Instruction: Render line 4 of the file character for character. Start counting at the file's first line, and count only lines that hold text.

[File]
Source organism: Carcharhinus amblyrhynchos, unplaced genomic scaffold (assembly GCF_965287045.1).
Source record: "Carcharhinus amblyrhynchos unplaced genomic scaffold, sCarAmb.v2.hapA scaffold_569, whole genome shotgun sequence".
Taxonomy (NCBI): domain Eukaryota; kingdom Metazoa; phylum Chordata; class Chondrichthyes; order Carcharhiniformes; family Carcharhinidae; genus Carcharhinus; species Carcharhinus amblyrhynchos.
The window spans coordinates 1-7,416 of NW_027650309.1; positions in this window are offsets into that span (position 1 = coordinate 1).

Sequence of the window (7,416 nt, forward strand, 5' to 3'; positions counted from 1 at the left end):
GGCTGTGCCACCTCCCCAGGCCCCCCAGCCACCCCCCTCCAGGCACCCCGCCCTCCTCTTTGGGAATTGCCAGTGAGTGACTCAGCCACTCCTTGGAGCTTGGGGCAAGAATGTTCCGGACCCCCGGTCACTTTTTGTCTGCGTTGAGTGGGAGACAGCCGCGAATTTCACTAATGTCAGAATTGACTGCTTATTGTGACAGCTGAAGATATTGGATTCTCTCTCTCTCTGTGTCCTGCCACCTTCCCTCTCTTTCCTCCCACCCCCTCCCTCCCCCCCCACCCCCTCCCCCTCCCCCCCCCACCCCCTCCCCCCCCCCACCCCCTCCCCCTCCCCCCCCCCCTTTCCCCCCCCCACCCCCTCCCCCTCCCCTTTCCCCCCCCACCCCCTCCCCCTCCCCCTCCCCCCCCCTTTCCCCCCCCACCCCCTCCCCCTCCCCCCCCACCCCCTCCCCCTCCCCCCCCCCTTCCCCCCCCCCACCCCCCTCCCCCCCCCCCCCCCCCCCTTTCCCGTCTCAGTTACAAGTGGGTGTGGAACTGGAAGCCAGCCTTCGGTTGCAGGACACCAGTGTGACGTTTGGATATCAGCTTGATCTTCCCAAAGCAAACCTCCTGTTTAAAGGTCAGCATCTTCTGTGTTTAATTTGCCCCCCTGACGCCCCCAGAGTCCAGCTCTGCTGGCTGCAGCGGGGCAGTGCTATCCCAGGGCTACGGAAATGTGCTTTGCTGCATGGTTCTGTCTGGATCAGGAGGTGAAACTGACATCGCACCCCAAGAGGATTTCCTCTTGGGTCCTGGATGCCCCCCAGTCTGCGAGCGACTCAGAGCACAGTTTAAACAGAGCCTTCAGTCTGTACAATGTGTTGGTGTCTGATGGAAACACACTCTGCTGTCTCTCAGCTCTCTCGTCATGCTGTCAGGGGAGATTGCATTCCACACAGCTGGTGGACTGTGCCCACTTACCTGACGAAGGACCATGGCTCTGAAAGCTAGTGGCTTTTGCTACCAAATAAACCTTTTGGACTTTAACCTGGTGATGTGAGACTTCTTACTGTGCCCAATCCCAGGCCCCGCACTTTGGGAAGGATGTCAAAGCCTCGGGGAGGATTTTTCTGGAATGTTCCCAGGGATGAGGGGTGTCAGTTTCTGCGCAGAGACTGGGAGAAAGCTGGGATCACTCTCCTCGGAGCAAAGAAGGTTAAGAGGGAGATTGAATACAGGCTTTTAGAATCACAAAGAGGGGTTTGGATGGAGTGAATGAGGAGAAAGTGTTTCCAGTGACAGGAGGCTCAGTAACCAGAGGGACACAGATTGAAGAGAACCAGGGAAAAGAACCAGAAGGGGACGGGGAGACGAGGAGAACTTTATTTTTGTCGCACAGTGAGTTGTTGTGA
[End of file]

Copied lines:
The window spans coordinates 1-7,416 of NW_027650309.1; positions in this window are offsets into that span (position 1 = coordinate 1).